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Meeting The Transportation Needs of Central Florida Seniors

With more than three million residents over the age of 65, Florida's population has the highest proportion of senior citizens of any state in the US. One challenge facing many of Florida's seniors is how to get out and about once they can no longer drive. Private non-profit companies, public transit and volunteers are all trying to meet a growing need.

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More than half a million drivers in Florida are 81 or older, but as drivers age and hang up the car keys for good, they can find themselves stuck at home.  

In Orlando, some 300 seniors subscribe to the Independent Transportation Network private car service.

Bea Chernok uses ITN a couple of times a week, for doctors visits, trips to the hairdresser and social visits. 

"Last week, on a Sunday, they took me down to the Carr Auditorium, I saw an opera, they picked me up, and I wasn’t afraid," she says.

Chernok says ordinarily she wouldn’t go out at night, but she feels safe with ITN drivers, like John McCallister.

McCallister started volunteering after he retired about three years ago, and he now drives for the service five days a week.

"When I signed on I asked them to keep me busy," says McCallister.

"Since then I’ve driven about 30 thousand miles. After three and a half years of picking up the same people every week, boy, you become family.” 

On a typical trip John McCallister might take a passenger to one of the hospitals on Orange Ave.

Hospitals are a major destination for ITN drivers according to executive director Kimber Threet.

"Obviously when you’re offering this type of service and our target market is seniors, they typically have a need for medical services," says Threet. 

"We’ve included all of the medical buildings especially down on Orange Avenue here in Orlando. That’s where all of your main hotspots are.” 

Starting in 2014, seniors will have more transportation options in the medical corridor.

They’ll be able to take advantage of the SunRail commuter train stop at Florida Hospital on North Orange.

Taxis are also part of the transportation mix for seniors, but Threet says ITN’s average trip length of 3 point 5 miles isn’t financially attractive to many cab drivers.

An average ride with ITN costs about nine dollars, and there’s also a 60 dollar annual membership fee.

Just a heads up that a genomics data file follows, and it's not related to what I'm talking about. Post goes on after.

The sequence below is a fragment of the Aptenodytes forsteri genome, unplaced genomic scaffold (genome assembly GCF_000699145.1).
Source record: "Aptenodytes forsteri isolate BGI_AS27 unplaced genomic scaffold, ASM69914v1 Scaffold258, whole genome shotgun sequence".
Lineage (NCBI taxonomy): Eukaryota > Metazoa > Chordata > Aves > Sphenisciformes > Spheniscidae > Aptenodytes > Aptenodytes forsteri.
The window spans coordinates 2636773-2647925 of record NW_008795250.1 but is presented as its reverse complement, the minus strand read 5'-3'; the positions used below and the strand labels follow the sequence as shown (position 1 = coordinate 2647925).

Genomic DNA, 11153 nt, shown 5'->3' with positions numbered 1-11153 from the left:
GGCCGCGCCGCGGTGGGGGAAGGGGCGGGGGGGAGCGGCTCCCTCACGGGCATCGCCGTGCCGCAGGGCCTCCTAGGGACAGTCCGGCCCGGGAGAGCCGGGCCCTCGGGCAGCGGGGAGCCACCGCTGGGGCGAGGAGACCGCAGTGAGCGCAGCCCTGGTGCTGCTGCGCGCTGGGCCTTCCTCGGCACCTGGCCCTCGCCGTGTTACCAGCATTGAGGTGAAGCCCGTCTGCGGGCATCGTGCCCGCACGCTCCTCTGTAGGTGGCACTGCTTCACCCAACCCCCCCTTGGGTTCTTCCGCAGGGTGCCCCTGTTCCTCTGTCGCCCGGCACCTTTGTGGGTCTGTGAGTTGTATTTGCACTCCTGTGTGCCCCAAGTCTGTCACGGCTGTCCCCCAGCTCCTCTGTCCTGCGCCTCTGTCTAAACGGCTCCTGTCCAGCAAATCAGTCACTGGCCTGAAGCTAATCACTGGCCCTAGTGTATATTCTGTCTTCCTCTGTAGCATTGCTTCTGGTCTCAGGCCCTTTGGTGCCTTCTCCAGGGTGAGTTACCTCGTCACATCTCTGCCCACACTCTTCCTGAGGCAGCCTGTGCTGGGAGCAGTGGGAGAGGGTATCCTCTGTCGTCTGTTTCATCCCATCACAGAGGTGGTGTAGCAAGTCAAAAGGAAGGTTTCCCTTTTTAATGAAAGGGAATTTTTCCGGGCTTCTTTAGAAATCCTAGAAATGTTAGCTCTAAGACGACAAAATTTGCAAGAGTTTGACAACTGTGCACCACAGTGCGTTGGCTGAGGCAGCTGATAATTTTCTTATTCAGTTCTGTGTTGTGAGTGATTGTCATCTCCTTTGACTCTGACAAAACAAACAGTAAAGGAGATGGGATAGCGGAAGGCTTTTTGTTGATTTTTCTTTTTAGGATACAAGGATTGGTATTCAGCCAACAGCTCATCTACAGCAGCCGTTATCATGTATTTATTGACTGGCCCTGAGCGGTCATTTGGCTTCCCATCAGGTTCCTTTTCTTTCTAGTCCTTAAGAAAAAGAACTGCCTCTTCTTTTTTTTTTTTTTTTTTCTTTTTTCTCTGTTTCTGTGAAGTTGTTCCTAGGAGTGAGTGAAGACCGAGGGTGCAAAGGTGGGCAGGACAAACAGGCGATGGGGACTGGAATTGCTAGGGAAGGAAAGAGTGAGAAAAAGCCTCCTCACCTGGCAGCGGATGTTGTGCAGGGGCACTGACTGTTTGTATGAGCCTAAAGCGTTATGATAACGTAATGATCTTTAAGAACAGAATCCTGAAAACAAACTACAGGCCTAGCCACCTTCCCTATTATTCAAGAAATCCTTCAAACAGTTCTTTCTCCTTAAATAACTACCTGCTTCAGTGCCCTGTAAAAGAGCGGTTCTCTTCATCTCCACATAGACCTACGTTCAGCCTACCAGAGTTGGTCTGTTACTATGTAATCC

That’s too expensive for some, but public mass transit does provide an alternative.

Central Florida’s Lynx bus service operates a fleet of minivans and cars for its Access Lynx door to door service.

More than 11 thousand people- not just seniors- use it, but director Bill Hearndon admits Access Lynx isn’t perfect.

“We’re out there travelling in the same congestion as everyone else is. If there’s an accident on I-4, our day’s shot," he says.

"If it rains, traffic tie ups happen through out the service area and our on-time performance is down the drain." 

But, Hearndon says, for some of the Access Lynx customers, the service provides the only social interaction they get.

"We have customers who if it weren’t for our service, would be stuck at home, would be shut in," he says.

Hearndon says there isn’t enough money to meet demand for the door to door service. Access Lynx already turns down 2,000 applicants each year.

"Lynx doesn’t have a dedicated funding source. So every year we literally have to go begging for funding.”

That leaves churches, synagogues, mosques and other community organizations working to fill a growing transportation need.

Pegge Stickel organizes a car service with close to a hundred volunteer drivers at St. Margaret Mary Catholic Church in Winter Park.

Stickel's volunteer model doesn’t require regular commitment from drivers- it’s so successful 13 other faith communities in Orlando have adopted it. But she worries people can rely too much on the work of volunteers.

“When the city can’t, when the county can’t, when the federal government can’t, when the private, non-profits can’t, they turn to the faith communities," says Stickel. 

"And then unfortunately we become overwhelmed with the burden of responsibility.”

Voluntary organizations are under pressure, and public mass transit and private non-profit car services also face a funding squeeze.  

However, advocates for the elderly agree more time and money needs to be invested to help seniors stay mobile.

 

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